• Alternate Inhabitations: This workshop will begin with a brief outline and discussion of theories of embodied practice. We will then use contemporary and postmodern performance technique to create space for other way of being in body and with one another. Bring Costumes. Leslie Castellano
  • Win as Much as You Can: “You can discover more about a person in an hour of play than in a year of conversation.” - Plato
    In this workshop we will play a fun game based on asset building and friendly group interplay. A discussion will follow to reflect on the structures that define the way we conduct ourselves in the face of limited resources. James Peck
  • Arts & Radicalizing Education: Self-expression, problem solving, discernment and reflection: all these things are taught through the arts and ALL of these skills will be needed for the upcoming generation to tackle the problems they will face, especially the imagining of a post-capitalist existence. Dionna'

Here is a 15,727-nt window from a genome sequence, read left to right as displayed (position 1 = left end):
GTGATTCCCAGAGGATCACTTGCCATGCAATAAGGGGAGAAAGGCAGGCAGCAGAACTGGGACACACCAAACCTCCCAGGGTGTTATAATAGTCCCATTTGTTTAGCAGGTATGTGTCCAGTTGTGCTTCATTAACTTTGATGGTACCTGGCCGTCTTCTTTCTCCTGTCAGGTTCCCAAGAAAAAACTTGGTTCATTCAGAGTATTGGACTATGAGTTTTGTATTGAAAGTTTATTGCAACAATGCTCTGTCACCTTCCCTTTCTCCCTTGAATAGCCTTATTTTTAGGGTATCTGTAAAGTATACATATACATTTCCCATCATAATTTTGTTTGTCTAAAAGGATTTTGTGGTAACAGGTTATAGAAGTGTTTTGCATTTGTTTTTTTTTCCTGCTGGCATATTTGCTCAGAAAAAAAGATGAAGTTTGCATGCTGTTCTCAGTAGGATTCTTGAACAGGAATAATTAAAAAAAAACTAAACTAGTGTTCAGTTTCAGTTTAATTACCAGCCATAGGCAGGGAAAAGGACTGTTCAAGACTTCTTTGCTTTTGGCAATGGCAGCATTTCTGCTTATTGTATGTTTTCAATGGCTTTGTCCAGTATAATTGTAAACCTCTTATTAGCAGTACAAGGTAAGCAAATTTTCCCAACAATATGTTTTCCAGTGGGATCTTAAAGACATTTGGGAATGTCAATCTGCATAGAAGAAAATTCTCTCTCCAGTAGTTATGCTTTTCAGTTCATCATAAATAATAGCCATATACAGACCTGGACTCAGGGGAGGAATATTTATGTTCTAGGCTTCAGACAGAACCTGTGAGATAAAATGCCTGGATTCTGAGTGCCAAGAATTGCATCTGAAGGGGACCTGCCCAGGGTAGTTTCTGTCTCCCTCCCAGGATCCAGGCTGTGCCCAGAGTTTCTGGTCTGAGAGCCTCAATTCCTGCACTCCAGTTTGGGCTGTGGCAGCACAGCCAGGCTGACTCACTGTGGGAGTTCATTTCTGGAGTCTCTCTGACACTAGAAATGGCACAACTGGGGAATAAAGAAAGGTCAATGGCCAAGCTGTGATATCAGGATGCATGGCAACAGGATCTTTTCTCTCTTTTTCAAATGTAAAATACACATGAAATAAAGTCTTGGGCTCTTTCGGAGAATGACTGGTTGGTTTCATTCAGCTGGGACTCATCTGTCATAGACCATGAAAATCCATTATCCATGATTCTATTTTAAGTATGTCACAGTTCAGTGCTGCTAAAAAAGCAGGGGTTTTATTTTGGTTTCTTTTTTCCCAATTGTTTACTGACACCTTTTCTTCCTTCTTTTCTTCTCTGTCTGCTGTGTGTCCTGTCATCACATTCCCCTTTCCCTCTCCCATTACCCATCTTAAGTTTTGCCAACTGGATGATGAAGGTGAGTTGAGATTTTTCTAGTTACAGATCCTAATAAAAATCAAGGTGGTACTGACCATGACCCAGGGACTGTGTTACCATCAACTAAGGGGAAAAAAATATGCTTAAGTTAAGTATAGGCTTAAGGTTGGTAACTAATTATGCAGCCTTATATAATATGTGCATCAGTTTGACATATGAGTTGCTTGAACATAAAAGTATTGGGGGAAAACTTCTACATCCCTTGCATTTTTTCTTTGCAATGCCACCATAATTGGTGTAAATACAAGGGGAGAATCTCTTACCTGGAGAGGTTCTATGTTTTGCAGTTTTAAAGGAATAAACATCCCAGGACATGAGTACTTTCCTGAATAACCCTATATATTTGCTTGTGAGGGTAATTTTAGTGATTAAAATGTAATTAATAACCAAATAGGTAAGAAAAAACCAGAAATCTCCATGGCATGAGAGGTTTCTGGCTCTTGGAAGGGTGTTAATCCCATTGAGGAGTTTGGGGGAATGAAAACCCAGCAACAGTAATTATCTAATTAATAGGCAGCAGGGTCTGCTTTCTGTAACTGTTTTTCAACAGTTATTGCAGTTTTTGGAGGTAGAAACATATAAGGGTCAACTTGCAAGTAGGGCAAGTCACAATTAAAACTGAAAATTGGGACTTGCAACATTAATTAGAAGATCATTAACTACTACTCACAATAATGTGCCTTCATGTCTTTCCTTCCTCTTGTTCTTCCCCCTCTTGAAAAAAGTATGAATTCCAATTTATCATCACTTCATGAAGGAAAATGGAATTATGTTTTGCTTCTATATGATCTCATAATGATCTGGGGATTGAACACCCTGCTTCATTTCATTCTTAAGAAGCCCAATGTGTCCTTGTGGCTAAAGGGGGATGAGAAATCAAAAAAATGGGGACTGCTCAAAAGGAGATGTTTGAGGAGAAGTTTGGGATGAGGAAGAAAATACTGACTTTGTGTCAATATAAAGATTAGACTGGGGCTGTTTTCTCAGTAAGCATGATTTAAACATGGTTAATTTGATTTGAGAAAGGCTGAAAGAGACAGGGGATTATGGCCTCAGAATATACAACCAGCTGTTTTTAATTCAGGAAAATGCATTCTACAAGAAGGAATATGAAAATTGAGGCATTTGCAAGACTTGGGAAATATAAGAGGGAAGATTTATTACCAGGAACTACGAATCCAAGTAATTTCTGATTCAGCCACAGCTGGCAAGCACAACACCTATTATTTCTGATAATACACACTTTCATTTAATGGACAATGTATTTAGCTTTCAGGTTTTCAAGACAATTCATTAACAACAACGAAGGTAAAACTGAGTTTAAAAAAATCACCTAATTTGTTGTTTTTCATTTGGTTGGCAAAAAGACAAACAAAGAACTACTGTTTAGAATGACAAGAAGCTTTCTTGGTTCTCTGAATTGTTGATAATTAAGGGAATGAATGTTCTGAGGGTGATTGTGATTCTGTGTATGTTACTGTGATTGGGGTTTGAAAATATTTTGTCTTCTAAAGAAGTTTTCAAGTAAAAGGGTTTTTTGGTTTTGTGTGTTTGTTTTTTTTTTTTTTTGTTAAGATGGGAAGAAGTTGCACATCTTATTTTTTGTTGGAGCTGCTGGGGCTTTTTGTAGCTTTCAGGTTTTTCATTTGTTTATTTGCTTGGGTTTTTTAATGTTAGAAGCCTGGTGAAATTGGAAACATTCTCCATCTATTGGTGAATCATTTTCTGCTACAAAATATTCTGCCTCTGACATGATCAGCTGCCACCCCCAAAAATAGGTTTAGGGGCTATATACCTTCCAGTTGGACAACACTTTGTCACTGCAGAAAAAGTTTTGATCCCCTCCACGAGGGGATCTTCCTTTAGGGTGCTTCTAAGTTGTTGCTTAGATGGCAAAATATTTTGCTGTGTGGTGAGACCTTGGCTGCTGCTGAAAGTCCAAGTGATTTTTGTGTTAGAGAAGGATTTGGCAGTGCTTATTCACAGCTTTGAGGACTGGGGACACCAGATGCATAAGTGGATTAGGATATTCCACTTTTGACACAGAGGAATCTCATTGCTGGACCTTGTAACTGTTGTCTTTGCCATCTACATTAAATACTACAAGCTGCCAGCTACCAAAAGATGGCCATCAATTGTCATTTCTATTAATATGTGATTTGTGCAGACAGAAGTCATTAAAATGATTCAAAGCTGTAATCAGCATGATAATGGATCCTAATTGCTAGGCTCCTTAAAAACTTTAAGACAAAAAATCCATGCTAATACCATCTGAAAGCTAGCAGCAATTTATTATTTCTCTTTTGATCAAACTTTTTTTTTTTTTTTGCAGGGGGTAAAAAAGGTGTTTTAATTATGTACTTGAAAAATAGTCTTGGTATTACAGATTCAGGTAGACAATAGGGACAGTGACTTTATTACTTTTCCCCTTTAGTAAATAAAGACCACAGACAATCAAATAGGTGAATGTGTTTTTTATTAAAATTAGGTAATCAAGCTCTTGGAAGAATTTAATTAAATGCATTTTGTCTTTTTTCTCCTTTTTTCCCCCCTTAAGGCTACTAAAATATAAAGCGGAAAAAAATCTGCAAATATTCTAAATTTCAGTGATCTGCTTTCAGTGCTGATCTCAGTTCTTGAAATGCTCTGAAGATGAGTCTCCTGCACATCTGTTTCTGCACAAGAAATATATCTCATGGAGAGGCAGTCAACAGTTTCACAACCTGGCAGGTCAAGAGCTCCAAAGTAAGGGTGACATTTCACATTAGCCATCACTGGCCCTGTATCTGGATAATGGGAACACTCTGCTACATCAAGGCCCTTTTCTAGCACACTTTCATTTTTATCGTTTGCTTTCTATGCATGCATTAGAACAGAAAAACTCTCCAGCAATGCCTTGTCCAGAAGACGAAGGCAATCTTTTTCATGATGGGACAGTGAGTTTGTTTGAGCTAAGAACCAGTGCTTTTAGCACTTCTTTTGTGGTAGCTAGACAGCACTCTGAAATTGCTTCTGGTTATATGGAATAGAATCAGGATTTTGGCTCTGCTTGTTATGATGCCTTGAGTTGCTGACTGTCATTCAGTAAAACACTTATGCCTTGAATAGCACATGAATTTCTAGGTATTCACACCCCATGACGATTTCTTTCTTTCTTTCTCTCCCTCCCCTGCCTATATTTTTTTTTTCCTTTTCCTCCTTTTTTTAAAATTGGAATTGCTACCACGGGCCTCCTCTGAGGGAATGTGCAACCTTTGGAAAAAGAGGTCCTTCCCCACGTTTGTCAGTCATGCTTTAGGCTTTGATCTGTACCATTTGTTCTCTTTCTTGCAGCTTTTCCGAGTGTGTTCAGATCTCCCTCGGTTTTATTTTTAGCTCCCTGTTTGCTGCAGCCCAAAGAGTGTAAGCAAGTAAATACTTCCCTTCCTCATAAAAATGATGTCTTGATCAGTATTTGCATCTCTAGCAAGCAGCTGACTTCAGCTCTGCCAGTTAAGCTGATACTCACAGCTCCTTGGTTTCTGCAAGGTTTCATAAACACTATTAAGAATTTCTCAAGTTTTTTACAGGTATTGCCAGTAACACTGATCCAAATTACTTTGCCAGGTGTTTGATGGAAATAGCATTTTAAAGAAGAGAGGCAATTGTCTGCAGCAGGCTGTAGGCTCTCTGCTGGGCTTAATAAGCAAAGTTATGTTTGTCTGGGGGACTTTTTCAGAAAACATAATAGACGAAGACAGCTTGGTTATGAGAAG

• Be the Media: “Be The Media” Learn the theory and practice of using zines as persuasive propaganda to build solidarity for liberation and freedom. Aaron Steichen
  • Art & the Prison Industrial Complex: Dell'Arte faculty present the Pelican Bay Theatre Project and share an excerpt from a new play written by incarcerated writer John Purugganan. Zuzca Sabata
  • Any One of Us - Words from Women in Prison: a collection of stories from the raw voices of fierceness and honesty written by the original 15 women combined with writing from women in prisons across the nation moving forward toward healing, understanding, and change with the ultimate goal of using their writing and voices to impact policy, laws and treatment of incarcerated women. Vanessa Vrtiak and Caterina Kein
  • Artivism: Craftivism, activism through craft. SCRAP Humboldt director, Malia Matsumoto, leads a workshop that is a way of looking at life where voicing opinions through creativity makes your voice stronger and your compassion deeper. All materials will be provided by SCRAP to get you started.

2018 Artists Dismantling Capitalism